New normal, new future?
Experts weigh in on life post-COVID
2020 has brought dramatic changes to daily life in the United States and around the globe as employees have adapted to teleworking, students and teachers have tackled virtual learning, large events and gatherings have been dramatically curtailed, and masks have become a standard accessory for public life.
At East Carolina University, researchers have been involved in the effort to understand the pandemic and its implications since COVID-19 began to spread in early 2020. From business to education to health care, the virus and our response to it are certain to bring about lasting changes. Three ECU experts weigh in on how the post-COVID world could look different.
Associate professor of management
“Working from home will be normalized in the future,” Drake says. The increase in teleworking will create initial confusion about work/life balance, and new work patterns will develop around ensuring assigned work gets done. Teleworking may also result in fewer office romances and increased compartmentalization of information.
In the business world, companies with e-commerce in place before the pandemic have been supercharged, he says. Companies have pushed their e-commerce initiatives into high gear, cramming five years of planning into a few months as they’ve dealt with the impact of lockdowns and social-distancing demands. By the time the pandemic has subsided, Drake says, “any business without a sophisticated e-commerce system will be seen as backwards and will struggle.”
The pandemic has been harder for small businesses than big businesses. Drake says the massive new federal debt resulting from relief efforts and decreased tax revenue could create inflation pressures and reduce the nation’s flexibility to adapt to the next crisis. “It will be harder for small and new businesses to grow,” he says, and there’s a danger of stagflation, the combination of increasing inflation and slowing economic output, like what the U.S. experienced in the 1970s.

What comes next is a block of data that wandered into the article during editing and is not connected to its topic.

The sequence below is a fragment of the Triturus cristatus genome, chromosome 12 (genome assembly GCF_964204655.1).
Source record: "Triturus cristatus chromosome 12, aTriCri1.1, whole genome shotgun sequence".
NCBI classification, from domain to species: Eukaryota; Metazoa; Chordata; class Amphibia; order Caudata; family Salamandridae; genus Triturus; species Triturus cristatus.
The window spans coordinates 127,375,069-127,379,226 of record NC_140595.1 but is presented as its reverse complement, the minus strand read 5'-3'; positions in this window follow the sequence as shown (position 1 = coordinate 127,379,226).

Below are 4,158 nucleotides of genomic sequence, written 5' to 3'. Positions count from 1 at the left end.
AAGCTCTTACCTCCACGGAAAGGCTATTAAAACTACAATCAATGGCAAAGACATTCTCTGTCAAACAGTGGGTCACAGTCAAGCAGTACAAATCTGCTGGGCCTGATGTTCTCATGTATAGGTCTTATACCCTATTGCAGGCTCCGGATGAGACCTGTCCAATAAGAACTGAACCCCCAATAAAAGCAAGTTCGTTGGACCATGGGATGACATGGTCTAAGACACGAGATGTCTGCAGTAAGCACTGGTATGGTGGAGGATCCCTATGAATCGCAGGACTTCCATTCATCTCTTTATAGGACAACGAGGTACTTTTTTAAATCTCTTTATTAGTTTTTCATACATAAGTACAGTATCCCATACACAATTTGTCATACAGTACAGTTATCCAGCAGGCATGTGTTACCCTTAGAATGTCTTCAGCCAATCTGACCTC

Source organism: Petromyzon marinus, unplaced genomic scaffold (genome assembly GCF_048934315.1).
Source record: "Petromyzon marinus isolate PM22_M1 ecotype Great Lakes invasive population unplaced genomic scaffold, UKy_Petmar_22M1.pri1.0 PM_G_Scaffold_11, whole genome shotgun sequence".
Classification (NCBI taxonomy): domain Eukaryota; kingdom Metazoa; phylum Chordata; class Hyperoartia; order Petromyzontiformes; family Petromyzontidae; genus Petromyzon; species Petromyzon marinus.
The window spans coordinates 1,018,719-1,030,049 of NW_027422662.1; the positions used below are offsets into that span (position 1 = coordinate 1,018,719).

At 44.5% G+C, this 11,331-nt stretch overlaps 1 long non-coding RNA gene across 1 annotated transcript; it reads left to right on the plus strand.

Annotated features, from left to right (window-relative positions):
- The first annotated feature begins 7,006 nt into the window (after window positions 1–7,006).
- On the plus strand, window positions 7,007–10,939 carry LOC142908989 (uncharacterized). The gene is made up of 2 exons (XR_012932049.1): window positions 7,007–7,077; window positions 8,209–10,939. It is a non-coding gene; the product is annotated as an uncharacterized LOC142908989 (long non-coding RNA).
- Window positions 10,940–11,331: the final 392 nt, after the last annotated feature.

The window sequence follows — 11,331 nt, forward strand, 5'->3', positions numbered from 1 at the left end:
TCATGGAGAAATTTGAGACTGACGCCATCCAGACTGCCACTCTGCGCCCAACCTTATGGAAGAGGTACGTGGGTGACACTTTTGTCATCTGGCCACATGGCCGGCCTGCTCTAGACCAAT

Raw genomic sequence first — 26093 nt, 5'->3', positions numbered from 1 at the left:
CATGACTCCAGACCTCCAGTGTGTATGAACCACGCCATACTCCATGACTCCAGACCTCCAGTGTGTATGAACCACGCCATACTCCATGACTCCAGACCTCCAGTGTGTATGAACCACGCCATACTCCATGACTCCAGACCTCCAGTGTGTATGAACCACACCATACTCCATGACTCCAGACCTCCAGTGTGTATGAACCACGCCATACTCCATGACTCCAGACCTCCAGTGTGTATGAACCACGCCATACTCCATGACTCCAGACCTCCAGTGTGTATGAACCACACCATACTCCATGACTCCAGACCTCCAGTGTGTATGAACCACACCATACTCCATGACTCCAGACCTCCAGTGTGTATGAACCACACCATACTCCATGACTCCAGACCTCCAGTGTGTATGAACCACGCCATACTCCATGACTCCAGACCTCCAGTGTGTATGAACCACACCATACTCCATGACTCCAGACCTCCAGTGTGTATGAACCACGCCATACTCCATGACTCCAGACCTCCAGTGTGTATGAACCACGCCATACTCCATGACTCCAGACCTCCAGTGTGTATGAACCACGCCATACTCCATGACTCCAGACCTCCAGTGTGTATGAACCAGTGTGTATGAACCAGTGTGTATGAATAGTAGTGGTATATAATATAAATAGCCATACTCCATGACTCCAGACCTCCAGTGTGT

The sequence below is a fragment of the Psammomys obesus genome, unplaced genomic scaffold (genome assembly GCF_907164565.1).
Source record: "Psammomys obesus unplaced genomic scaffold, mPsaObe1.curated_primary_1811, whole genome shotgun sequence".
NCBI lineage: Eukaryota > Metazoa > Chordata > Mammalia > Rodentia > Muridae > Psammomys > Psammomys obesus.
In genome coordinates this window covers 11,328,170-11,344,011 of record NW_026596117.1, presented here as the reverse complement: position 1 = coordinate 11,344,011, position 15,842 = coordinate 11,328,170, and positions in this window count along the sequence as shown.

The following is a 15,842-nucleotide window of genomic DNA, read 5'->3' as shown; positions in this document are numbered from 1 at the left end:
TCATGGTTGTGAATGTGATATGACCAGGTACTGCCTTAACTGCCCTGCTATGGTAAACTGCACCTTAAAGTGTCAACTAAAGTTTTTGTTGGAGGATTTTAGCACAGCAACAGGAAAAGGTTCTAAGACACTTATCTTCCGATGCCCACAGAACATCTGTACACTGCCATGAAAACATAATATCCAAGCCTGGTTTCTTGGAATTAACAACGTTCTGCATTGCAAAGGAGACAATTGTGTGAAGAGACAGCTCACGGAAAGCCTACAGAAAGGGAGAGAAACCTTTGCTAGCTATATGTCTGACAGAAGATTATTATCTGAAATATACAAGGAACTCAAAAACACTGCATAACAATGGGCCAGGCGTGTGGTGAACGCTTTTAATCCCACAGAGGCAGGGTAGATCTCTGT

Professor and chair,
Department of Psychiatry
and Behavioral Medicine
Saeed, along with Brody School of Medicine colleague Emily Esterwood, recently published “Past Epidemics, Natural Disasters, COVID19, and Mental Health: Learning from History as we Deal with the Present and Prepare for the Future” in Psychiatric Quarterly.
The pandemic and the changes it has wrought on daily life have led to an increase in the need for psychiatric services at a time when there was already a national workforce shortage of psychiatrists, primary care physicians and mental health care providers.
Telepsychiatry has become vital, and Saeed’s NC STeP program is at the forefront of a statewide effort to improve access to timely specialized psychiatric treatment. “With a limited number of mental health care professionals and a growing number of people in need of services, group therapy may also prove to be beneficial,” he says.
Online modules such as cognitive behavioral therapy and meditation could be beneficial for those unable to schedule a face-to-face or virtual meeting with a mental health provider.
“We’ll also need to find ways to create physical and social supports to ensure mental health during these times of social distancing,” Saeed says.
School of Hospitality Leadership
Khalilzadeh describes the global tourism industry as a complex system with a hub-and-spoke structure, where a few main hubs such as major airlines are connected to numerous spokes, such as local pubs and restaurants.
“The fact that COVID-19 is attacking both hubs and spokes simultaneously with intense and forceful waves is very concerning,” Khalilzadeh says. “This behavior makes COVID-19 the most disastrous health crisis of tourism history over the past 70 years.”
As a whole, he says, the tourism industry has proven to be resilient in bouncing back from crises such as terrorism, natural disasters, epidemics and economic recessions. Globally, tourism will rebound, he says, but at the local level, some tourism systems could collapse, which is concerning because the industry is human-intensive and employs a significant portion of the global workforce. Tourism scholars are exploring alternative arrangements that would reduce job losses while maintaining the industry’s ability to adapt to fluctuations in demand, Khalilzadeh says.